Aidan Smith: A right royal rumble but Motherwell not invited

It can be daunting to enter a world where the other side are a whole lot more familiar with the etiquette. In fact, didn't Celtic and the Windsors in their respective realms pretty much invent it?
Head over heels: Olivier Ntcham celebrates his goal in acrobatic style. Photograph: John DevlinHead over heels: Olivier Ntcham celebrates his goal in acrobatic style. Photograph: John Devlin
Head over heels: Olivier Ntcham celebrates his goal in acrobatic style. Photograph: John Devlin

The Markles weren’t interlopers yesterday – they were able to present gilt-embossed invites to the biggest day in their family’s history, ever – and it was the same with Motherwell.

But there was potential for something untoward happening at both grand occasions. And if you weren’t a Royalist or a Treblist – someone who actively supports the idea of the same team winning all three domestic prizes – then the day held out the promise of some fun and maybe thrills, too.

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Celtic, though, knew the form. What to say and where to stand, and in their case they sincerely believed that was at the top of the steps when the Scottish Cup was awarded, having first wiped muddy hands on the velvet drapes.

Would Motherwell be daunted? It didn’t seem that way. Just as the Markles wanted to bowl right into St George’s Chapel with a refreshing lack of convention and stuffiness and start hugging everyone, so Cedric Kipre was determined to get touchy-feely in his own special way.

Within mere seconds he’d clashed with Callum McGregor, the midfielder left face down on the turf. The Celtic fans jeered and whistled. Top-hatted toffs would react like that if in the wedding procession someone wasn’t the requisite number of steps behind the person in front or during the meal they’d picked up the wrong fork.

There was an American influence around Hampden, too. Michael Buffer, a rabble-rouser for boxing and wrestling bouts in the US, had been handed the microphone for the team announcements. The Steelmen, not much bothered by what anyone says about their muscular style, would have taken that as a compliment.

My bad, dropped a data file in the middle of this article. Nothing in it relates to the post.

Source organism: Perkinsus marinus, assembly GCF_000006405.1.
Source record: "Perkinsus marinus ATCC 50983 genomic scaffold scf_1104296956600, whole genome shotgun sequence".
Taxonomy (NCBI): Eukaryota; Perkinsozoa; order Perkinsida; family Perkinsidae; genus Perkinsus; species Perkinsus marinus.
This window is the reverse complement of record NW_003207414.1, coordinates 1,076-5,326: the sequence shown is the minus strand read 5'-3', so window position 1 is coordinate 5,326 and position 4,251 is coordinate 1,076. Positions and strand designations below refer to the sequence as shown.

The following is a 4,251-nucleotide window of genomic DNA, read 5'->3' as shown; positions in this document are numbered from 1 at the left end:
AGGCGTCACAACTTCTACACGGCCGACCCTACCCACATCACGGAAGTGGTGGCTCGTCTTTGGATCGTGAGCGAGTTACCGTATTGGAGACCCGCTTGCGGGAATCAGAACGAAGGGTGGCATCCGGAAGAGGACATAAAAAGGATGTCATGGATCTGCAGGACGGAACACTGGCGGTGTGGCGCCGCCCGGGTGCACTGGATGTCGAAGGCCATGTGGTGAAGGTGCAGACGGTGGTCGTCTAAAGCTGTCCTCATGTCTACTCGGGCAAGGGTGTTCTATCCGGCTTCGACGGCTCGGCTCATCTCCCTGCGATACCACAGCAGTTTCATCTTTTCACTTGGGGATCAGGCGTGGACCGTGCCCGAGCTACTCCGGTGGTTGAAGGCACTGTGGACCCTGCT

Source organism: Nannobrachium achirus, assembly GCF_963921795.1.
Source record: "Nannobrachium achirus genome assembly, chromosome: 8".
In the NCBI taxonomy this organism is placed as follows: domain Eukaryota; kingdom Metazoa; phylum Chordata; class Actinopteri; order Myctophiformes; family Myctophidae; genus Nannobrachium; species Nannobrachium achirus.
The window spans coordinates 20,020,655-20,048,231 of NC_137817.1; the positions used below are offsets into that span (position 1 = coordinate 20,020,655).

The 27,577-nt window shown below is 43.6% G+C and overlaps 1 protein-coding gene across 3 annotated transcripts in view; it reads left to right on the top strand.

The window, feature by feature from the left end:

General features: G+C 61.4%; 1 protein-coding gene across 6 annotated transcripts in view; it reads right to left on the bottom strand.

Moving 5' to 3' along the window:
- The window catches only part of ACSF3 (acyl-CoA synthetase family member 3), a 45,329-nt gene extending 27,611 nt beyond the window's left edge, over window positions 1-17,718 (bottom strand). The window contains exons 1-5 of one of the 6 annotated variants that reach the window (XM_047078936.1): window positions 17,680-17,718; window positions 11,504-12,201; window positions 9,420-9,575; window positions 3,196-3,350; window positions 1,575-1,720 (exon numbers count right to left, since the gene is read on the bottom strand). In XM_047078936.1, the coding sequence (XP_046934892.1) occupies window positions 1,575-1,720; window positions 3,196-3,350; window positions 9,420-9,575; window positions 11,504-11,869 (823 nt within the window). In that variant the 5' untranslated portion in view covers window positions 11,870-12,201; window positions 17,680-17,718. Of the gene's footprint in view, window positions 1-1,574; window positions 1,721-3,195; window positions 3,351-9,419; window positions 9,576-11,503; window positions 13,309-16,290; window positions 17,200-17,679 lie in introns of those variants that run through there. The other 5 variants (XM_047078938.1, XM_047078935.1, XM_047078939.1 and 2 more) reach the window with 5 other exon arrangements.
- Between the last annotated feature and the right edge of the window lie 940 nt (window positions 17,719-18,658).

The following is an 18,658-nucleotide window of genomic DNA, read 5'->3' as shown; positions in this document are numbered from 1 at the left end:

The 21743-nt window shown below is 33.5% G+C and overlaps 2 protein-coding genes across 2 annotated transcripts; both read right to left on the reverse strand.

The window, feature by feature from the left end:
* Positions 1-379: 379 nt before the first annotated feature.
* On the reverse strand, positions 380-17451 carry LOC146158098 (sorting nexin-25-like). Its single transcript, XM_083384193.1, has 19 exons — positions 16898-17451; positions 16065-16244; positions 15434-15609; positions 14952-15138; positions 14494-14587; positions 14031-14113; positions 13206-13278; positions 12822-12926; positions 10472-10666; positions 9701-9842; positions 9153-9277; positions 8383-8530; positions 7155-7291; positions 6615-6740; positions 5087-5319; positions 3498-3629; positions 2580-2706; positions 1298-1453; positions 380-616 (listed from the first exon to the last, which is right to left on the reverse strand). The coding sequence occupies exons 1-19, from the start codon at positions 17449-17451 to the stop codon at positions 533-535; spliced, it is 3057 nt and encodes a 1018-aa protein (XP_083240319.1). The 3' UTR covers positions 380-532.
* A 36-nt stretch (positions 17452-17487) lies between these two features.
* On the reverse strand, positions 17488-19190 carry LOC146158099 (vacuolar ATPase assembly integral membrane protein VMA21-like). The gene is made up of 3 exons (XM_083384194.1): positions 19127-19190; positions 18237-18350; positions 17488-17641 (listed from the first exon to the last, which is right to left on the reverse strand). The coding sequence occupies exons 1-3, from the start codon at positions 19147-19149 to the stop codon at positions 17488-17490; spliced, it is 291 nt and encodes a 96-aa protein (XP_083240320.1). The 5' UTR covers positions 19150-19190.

Celtic were well used to swanky affairs like cup finals with their ancient customs and beforehand everyone was saying that their biggest enemy would be complacency, a sense of entitlement, an over-reliance on their own privilege. But Curtis Main desperately wanted to be the biggest enemy. The Steelmen’s bullet-headed striker bumped and barged Kris Ajer impressively, winning a ball which should never have been his, but Liam Grimshaw got too excited and overhit his lay-off to the lurking Ryan Bowman.

If a Treble is a notable event, then a double Treble was going to be a right Royal Wedding of team married to trophies. Celtic would perch on that throne and look like they were never going to be barged off it. Not everyone wanted to see that. Nothing against Celtic; this was simply being anti-Treblist. Therefore many in the crowd, behind the barriers and watching at home on TV, were rooting for Motherwell and must have loved it when Allan Campbell stole the ball from the multi-garlanded Scott Brown. A collectors’ item, that.

It was a vibrant start by Motherwell but that was all it was. Charles Dunne had to be alert to cut off a dash by James Forest and he probably thought he’d made a fine headed clearance from the same player moments later. But McGregor latched on to the ball and cracked home the opener.

Brown didn’t look like he wanted any more mild embarrassments on his team’s potentially epic day and he was soon conducting the tempo of this game.

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Bowman failing to give chase when the Celtic skipper surged forward suggested Motherwell might have been losing heart.

They were soon losing a second goal, and the accuracy of Olivier Ntcham’s finish was in marked contrast to Main’s effort minutes later, the Fir Parkers’ only other serious opportunity of the half. There was a neat backheel from one of Bowman’s pistacchio boots to set up his fellow frontman but the finish was too high.

Motherwell began the second half purposefully but then they’d done that in the first half. Main created some wriggle-room in the box, Craig Gordon thrusting up an arm to save, and then Campbell shot straight at the keeper.

Forrest, Moussa Dembele and Tom Rogic could all have increased Celtic’s lead before the final hit a flat patch. The equivalent juncture at a wedding – even a very posh one like the nuptials of Prince Harry, the new Earl of Dumbarton – would be reinvigorated by a cheesy disco. Motherwell’s response was to send on Gael Bigirimana and he definitely perked up their flagging midfield. He even came closest to scoring for the Lanarkshire team after Dedryck Boyata had dragged back Chris Cadden. Bigirimana’s free-kick had Gordon beaten but cannoned off the junction of post and bar.

Motherwell’s response had been spirited but they couldn’t alter the order of ceremony. The day belonged to the double-up triple-whammy history-makers and it would be fitting if Lord Boghead’s first act after getting hitched had been to sit back with a beer and savour this fine achievement.